Monday News & Notes

A quieter Burghley than usual, as seen from the Lion’s Bridge. Photo by Tilly Berendt.

This is such a strange and unfamiliar holiday season, but something about that is making me lean into it more than I have in years. I’ve somehow become some sort of manic Martha Stewart mini-me, drying orange slices for hours in the oven to make garlands, festooning my entire cottage in delicate little copper-wire twinkle lights, and concocting an endless assortment of mulling spices and festive gin infusions. (Do we need a hip-flask recipe post, EN? I feel like we do.) I’m spending this entire strange month seeing off this entire strange year with wonderful friends near and far, old and new, meeting up for socially-distanced walks and talks and coffees in red cups, and it’s honestly already the best Christmas I’ve had in years.

What has this got to do with eventing, or with your own Monday plans? Well, not a lot, admittedly, but for the fact that I felt that all this making merry needed to include an appropriate send-off to my homes away from home, most of which I never got to see this year. And so I hopped into the car, headed three hours due north, and met up with two of my very best friends – both exceptional journalists at Horse&Hound and all-around good eggs – for a jolly good stomp around the hallowed turf of beautiful Burghley Park. I’ve been coming to Burghley for years – it was the first five-star I ever attended, and years later, my first-ever press accreditation – but I’d never been to the estate or house at any other time of the year.

The easiest way to make equestrian journalists giddy in the off-season? Take them to their favourite venues and let them jump logs on the ground. On foot. Photo by Lucy Elder.

Reader, it was surreal and magical and all I can say is this: if you’re missing all the eventing that wasn’t this year and you’re in reasonably close proximity to the home of one of your favourite internationals, do try to pay it a visit. Driving in the usual press entrance by the house gave me actual tummy butterflies, and seeing its gilding and ALL. THOSE. WINDOWS. sparkling in the crisp winter sunlight made everything feel as though it would be alright eventually. Off we trotted from the house to the Lion Bridge, where we watched the estate’s resident herd of sheep clamber around the Collyweston Slate Mine fence. Then we picked our way down to Discovery Valley, confirmed that none of us fancied jumping its cavernous open corner, and headed out into an eerily empty field to find the jog strip – extraordinarily small without its usual fanfare of crowds, grandstands and marquees. Now, in its off-season, it’s just a tiny sliver of hard surface in the middle of an expanse of surprisingly undulating green. It all felt quite remarkably peaceful (until, of course, we wandered over to the Leaf Pit, which somehow looks even bigger when found in the wild).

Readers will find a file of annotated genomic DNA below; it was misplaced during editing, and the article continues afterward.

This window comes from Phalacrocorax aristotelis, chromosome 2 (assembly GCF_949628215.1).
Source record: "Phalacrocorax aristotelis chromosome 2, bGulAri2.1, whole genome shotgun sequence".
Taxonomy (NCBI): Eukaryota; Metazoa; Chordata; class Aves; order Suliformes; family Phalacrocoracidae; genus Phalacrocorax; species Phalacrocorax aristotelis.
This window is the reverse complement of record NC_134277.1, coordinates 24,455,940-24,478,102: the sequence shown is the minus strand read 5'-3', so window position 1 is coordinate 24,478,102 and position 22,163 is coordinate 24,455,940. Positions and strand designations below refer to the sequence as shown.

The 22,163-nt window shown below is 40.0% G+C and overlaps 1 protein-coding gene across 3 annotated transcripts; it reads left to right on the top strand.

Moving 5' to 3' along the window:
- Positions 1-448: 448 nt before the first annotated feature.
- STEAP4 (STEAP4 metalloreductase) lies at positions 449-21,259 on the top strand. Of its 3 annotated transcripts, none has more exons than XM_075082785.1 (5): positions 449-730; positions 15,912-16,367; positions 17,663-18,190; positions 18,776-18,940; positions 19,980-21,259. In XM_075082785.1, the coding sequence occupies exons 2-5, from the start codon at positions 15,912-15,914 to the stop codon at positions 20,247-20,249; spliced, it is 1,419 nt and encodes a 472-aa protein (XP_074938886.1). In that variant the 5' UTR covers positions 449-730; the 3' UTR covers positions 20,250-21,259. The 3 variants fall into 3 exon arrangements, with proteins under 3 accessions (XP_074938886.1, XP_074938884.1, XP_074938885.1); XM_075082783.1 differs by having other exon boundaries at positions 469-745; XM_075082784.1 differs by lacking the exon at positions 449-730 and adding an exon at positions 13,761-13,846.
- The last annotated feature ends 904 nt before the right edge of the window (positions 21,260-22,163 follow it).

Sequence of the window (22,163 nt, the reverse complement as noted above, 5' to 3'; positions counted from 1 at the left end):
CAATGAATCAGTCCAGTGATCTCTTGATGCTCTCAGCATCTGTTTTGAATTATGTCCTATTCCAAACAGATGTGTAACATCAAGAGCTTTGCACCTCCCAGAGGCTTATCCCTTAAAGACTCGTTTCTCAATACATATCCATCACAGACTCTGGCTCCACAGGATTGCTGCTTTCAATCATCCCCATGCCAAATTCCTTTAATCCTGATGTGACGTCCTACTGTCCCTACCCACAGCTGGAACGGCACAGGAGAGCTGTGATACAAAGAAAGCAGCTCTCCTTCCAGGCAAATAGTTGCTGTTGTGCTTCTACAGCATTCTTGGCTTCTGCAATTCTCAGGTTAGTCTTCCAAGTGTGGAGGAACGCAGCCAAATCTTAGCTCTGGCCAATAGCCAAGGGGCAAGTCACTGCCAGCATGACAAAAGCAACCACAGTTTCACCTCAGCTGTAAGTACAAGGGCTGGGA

It’s been a funny old year without so many of our favourite events, but visiting Burghley in its hibernation period reminded me of one unshakable truth: they will be back, and when they are, they’ll be even better than we all remembered. And honestly, I’ll raise a hip flask of mulled pomegranate gin to that.

National Holiday: It’s National Cotton Candy Day. I’m not sure I’ve ever eaten cotton candy outside of the months of July and August, but okay.

US Weekend Results:

Rocking Horse December H.T.: [Website] [Results]

Sporting Days Farm H.T.: [Website] [Results]

Global Eventing Round-Up:

  • The third and final week of the Portugal Winter Tour came to a close in Barocca d’Alva, with the long-format divisions joining the array of short-format divisions on the roster. The premier class, the CCI4*-L, was won by experienced British-based Aussie pair Sammi Birch and Hunter Valley II, while Belgium’s Karin Donckers took the CCI4*-S with her stalwart partner Fletcha Van’t Verahof. The US was well represented with a fourth place finish in the CCI3*-L for Hallie Coon and new partner Global Ex.

Your Monday Reading List:

The team at EquiRatings have launched a new rating system designed to definitively determine the best event horses of all time. The Elo system – named for Hungarian physics professor Arpad Elo – has been reworked from the world of chess, and the horse who takes the lead for the all-time best record probably won’t come as much of a surprise. [Who is the best event horse in the world? Data experts build a ranking to find out…]

Have you been obsessively watching the new series of The Crown? If so, you’ve likely been loving the focus on Princess Anne’s equestrian career (discipline switch and venue change aside, of course). But do you know the young British rider who stepped in to play the character in those nail-biting riding scenes?  Meet 23-year-old Amy Inglis. [How Amy Became a Star of ‘The Crown’]

I’m never more glad to have a plain brown wrapper mare than I am in mud season. If you’re not so lucky, keeping those white legs clean – and that sensitive skin healthy – is probably one of your biggest stressors at this time of year. Fortunately, Heels Down has got some tips to help you. [How to Keep Those White Legs…Actually White in Winter]

In your riding life, you’ll occasionally encounter those horses who are just, well, tough. Whether it’s because they’re naturally just tempestuous characters, or whether they’ve been made tricky through bad experiences, working with them will be among your biggest challenges – but they can be extraordinarily rewarding, too. Here, Tik Maynard explains how he approached three such characters. [My Three Toughest Horses, and How I Addressed Each One]

Morning Viewing:

Have you got to grips with travel-induced ulcers? The team at Fox-Pitt Eventing explain their tried-and-tested preventative measures for keeping your horses happy and healthy when hauling.